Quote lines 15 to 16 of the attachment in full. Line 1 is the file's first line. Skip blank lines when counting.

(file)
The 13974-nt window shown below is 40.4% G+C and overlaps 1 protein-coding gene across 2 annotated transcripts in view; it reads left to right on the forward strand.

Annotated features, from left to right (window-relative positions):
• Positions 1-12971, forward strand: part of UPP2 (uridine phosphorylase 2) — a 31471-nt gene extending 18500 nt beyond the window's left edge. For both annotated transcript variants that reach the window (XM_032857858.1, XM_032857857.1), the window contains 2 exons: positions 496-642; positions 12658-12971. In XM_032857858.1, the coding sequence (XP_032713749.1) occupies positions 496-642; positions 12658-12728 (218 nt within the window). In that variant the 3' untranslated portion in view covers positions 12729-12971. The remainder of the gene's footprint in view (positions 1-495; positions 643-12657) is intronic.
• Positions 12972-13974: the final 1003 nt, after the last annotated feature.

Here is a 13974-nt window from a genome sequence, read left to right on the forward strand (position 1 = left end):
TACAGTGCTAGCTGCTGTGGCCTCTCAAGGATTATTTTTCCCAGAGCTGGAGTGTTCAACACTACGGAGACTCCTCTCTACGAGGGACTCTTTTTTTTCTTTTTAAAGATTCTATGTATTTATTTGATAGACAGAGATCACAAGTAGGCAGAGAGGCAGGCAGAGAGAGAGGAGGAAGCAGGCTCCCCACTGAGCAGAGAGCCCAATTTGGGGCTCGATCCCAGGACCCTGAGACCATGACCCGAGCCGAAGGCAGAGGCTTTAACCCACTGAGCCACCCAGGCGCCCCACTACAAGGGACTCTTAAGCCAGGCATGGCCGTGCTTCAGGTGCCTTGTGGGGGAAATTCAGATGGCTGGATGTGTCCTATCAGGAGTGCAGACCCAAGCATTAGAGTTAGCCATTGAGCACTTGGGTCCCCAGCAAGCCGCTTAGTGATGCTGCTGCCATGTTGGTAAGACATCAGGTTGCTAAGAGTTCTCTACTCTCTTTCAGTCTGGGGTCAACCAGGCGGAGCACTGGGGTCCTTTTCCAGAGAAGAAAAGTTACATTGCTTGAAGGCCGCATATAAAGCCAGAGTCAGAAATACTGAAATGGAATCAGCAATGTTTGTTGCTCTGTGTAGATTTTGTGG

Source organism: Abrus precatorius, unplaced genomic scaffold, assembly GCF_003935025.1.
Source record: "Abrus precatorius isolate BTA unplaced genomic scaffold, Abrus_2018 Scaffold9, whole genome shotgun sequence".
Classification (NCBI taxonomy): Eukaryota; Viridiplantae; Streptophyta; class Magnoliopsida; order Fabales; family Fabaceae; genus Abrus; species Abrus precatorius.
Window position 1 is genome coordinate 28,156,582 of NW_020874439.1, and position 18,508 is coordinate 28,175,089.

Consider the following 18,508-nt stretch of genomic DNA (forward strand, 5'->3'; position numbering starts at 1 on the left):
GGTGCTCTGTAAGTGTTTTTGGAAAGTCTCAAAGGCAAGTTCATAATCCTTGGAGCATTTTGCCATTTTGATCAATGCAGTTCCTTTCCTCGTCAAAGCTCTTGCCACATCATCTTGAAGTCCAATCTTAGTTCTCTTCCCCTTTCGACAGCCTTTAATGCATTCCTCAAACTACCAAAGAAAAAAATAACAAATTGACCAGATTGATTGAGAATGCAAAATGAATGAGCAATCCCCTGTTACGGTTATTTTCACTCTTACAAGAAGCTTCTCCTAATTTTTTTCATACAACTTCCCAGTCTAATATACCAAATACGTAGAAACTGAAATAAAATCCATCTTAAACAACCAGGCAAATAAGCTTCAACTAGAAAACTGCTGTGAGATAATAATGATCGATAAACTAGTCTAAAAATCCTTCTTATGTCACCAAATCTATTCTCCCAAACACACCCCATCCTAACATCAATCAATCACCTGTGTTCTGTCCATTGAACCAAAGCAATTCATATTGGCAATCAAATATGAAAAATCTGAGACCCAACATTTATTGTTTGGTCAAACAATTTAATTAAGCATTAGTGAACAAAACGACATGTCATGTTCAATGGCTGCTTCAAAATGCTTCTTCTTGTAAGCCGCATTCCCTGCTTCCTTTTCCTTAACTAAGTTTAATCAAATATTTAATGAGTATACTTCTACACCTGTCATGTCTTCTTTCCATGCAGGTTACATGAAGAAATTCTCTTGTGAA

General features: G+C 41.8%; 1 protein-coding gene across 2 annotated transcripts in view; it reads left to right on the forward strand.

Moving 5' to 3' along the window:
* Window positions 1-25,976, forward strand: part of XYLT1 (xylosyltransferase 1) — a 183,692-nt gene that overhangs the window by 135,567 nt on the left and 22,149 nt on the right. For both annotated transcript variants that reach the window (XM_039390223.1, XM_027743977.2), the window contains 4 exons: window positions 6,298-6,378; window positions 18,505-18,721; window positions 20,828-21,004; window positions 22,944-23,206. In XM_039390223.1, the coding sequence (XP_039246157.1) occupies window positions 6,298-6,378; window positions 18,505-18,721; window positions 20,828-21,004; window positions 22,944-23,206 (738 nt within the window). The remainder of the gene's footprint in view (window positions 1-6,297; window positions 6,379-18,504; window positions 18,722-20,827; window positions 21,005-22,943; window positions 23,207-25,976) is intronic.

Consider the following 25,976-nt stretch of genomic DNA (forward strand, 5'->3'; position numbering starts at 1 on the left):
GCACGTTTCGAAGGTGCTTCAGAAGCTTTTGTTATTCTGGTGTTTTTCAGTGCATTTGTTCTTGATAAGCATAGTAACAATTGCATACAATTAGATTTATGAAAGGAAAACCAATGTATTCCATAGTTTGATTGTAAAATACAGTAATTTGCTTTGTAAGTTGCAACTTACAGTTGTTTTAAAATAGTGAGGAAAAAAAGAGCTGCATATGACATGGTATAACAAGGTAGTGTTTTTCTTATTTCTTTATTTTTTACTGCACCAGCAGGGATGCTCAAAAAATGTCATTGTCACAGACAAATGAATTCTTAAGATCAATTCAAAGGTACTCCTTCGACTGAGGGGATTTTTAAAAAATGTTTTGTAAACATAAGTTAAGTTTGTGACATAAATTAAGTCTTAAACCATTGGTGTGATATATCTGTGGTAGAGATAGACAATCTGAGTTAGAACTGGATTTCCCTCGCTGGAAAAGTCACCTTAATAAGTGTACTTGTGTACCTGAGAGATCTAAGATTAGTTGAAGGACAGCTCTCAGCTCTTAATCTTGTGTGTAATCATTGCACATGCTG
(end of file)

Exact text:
* Window positions 1-25,976, forward strand: part of XYLT1 (xylosyltransferase 1) — a 183,692-nt gene that overhangs the window by 135,567 nt on the left and 22,149 nt on the right. For both annotated transcript variants that reach the window (XM_039390223.1, XM_027743977.2), the window contains 4 exons: window positions 6,298-6,378; window positions 18,505-18,721; window positions 20,828-21,004; window positions 22,944-23,206. In XM_039390223.1, the coding sequence (XP_039246157.1) occupies window positions 6,298-6,378; window positions 18,505-18,721; window positions 20,828-21,004; window positions 22,944-23,206 (738 nt within the window). The remainder of the gene's footprint in view (window positions 1-6,297; window positions 6,379-18,504; window positions 18,722-20,827; window positions 21,005-22,943; window positions 23,207-25,976) is intronic.

Consider the following 25,976-nt stretch of genomic DNA (forward strand, 5'->3'; position numbering starts at 1 on the left):